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Regional alterations of brain microstructure in Parkinson's disease using diffusion tensor imaging§

Authors

  • Wang Zhan PhD,

    Corresponding author
    1. Department of Radiology and Medical Imaging, Center of Imaging for Neurodegenerative Diseases, University of California, San Francisco, San Francisco, California, USA
    • Department of Radiology, University of California, San Francisco, VA Medical Center 114M, 4150 Clement Street, San Francisco, CA 94121, USA
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  • Gail A. Kang MD,

    1. Parkinson's Disease Research, Education, and Clinical Center, San Francisco VA Medical Center, San Francisco, California, USA
    2. Department of Neurology, University of California, San Francisco, California, USA
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  • Graham A. Glass,

    1. Parkinson's Disease Research, Education, and Clinical Center, San Francisco VA Medical Center, San Francisco, California, USA
    2. Department of Neurology, University of California, San Francisco, California, USA
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  • Yu Zhang MD,

    1. Department of Radiology and Medical Imaging, Center of Imaging for Neurodegenerative Diseases, University of California, San Francisco, San Francisco, California, USA
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  • Cheryl Shirley MS,

    1. Department of Radiology and Medical Imaging, Center of Imaging for Neurodegenerative Diseases, University of California, San Francisco, San Francisco, California, USA
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  • Rachel Millin PhD,

    1. Department of Radiology and Medical Imaging, Center of Imaging for Neurodegenerative Diseases, University of California, San Francisco, San Francisco, California, USA
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  • Katherine L. Possin PhD,

    1. Department of Neurology, University of California, San Francisco, California, USA
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  • Marzieh Nezamzadeh PhD,

    1. Department of Radiology and Medical Imaging, Center of Imaging for Neurodegenerative Diseases, University of California, San Francisco, San Francisco, California, USA
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  • Michael W. Weiner MD,

    1. Department of Radiology and Medical Imaging, Center of Imaging for Neurodegenerative Diseases, University of California, San Francisco, San Francisco, California, USA
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  • William J. Marks Jr. MD,

    1. Parkinson's Disease Research, Education, and Clinical Center, San Francisco VA Medical Center, San Francisco, California, USA
    2. Department of Neurology, University of California, San Francisco, California, USA
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  • Norbert Schuff PhD

    1. Department of Radiology and Medical Imaging, Center of Imaging for Neurodegenerative Diseases, University of California, San Francisco, San Francisco, California, USA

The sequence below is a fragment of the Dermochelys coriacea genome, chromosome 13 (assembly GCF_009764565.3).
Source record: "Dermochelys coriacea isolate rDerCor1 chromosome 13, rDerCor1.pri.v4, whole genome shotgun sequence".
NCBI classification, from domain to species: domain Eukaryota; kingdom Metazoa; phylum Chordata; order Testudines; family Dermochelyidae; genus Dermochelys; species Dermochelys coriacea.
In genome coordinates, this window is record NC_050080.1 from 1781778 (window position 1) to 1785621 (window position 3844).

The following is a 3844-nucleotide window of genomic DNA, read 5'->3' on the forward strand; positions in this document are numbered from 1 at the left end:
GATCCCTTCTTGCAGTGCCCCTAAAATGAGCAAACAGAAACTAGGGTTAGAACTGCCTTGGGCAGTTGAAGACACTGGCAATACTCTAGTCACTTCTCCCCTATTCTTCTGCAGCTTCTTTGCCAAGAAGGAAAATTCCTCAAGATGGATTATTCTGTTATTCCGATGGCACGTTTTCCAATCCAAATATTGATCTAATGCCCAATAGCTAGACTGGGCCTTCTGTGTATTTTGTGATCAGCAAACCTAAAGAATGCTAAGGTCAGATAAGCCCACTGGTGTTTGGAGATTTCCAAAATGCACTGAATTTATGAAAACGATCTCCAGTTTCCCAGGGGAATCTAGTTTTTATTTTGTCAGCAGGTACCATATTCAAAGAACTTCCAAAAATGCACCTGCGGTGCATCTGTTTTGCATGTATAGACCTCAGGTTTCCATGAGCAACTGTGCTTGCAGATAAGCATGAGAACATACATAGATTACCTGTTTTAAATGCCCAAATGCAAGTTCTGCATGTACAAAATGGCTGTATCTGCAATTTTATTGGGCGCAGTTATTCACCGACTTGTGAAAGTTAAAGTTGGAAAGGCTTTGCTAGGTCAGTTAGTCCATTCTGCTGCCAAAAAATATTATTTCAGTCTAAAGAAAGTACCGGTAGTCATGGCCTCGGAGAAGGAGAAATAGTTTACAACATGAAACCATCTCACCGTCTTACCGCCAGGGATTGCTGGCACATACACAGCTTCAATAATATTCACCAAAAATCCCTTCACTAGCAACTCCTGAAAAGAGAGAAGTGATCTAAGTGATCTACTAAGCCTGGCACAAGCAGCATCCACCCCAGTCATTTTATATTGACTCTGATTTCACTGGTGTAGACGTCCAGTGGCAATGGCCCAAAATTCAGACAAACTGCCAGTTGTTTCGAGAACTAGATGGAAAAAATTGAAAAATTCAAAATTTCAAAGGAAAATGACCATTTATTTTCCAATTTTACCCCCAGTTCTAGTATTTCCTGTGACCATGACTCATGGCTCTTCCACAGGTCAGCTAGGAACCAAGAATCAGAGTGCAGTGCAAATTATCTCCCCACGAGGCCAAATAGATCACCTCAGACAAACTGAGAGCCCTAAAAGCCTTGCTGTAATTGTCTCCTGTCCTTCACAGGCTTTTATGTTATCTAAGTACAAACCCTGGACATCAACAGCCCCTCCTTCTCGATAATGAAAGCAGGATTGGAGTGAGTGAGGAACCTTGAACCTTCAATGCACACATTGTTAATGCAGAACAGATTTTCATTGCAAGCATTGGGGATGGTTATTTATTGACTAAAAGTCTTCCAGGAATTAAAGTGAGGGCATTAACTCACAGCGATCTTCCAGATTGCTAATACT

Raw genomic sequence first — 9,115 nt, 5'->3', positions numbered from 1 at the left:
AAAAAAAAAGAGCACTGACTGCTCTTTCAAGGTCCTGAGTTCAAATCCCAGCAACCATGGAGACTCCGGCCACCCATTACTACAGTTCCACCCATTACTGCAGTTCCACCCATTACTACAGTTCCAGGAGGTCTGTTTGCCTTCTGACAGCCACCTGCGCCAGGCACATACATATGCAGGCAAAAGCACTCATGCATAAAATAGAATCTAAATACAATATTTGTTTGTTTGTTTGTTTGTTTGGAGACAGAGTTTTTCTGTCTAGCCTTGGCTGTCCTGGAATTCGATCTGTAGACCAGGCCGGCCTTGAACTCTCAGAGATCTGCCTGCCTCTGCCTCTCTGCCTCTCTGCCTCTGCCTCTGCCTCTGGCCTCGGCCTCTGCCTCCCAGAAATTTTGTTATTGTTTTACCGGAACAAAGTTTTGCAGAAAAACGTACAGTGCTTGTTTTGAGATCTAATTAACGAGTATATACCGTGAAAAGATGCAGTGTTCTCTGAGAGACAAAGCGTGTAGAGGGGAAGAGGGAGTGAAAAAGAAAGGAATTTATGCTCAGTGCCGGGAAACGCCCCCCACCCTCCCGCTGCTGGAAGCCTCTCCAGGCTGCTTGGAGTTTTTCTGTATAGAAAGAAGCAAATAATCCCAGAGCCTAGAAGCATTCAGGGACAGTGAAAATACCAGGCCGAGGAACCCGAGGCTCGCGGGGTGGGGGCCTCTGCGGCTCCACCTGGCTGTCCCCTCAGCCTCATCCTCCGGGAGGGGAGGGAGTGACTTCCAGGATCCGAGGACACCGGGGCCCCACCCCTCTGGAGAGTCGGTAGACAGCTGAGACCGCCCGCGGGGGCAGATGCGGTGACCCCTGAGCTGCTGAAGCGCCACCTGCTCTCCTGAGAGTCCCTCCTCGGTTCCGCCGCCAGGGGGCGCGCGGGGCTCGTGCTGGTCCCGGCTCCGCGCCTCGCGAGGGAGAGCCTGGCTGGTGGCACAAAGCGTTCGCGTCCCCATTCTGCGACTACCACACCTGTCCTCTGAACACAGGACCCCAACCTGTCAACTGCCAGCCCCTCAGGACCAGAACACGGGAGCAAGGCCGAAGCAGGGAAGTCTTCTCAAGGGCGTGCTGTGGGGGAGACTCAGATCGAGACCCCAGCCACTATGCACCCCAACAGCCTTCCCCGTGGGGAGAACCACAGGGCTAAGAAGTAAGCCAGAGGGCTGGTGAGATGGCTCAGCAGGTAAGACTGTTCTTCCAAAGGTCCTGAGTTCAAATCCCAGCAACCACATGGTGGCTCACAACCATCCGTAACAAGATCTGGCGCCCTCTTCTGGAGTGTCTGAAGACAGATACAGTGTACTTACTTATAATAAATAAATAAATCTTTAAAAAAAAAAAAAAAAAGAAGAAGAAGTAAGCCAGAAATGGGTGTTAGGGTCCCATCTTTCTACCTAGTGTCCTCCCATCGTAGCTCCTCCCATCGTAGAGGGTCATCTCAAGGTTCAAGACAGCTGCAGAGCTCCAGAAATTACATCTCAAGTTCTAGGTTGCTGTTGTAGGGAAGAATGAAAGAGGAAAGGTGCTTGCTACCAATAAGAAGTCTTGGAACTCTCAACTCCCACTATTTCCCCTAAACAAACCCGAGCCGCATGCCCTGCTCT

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  • Funding agencies: This work was supported in part by the Michael J. Fox Foundation for Parkinson's Research, “Multimodal MRI Markers for Parkinson's Disease” (MJJF-BM2007); NIH/NIRR “Research Resource for MRI of Neurodegenerative Disorders” (1 P41RR023953); and the Larry L. Hillblom Foundation, “Early markers and brain bases of spatial impairment in alpha-synuclein disorders” (2008-A-020-FEL).

  • Relevant conflicts of interest/financial disclosures: Nothing to report.

  • §

    Full financial disclosures and author roles may be found in the online version of this article.

Abstract

This study tested the hypothesis that diffusion tensor imaging can detect alteration in microscopic integrity of white matter and basal ganglia regions known to be involved in Parkinson's disease (PD) pathology. It was also hypothesized that there is an association between diffusion abnormality and PD severity and subtype. Diffusion tensor imaging at 4 Tesla was obtained in 12 PD and 20 control subjects, and measures of fractional anisotropy and mean diffusivity were evaluated using both region-of-interest and voxel-based methods. Movement deficits and subtypes in PD subjects were assessed using the Motor Subscale (Part III) of the Unified Parkinson's Disease Rating Scale. Reduced fractional anisotropy (P < .05, corrected) was found in PD subjects in regions related to the precentral gyrus, substantia nigra, putamen, posterior striatum, frontal lobe, and the supplementary motor areas. Reduced fractional anisotropy in the substantia nigra correlated (P < .05, corrected) with the increased rating scale motor scores. Significant spatial correlations between fractional anisotropy alterations in the putamen and other PD-affected regions were also found in the context of PD subtypes index analysis. Our data suggest that microstructural alterations detected with diffusion tensor might serve as a potential biomarker for PD. © 2011 Movement Disorder Society

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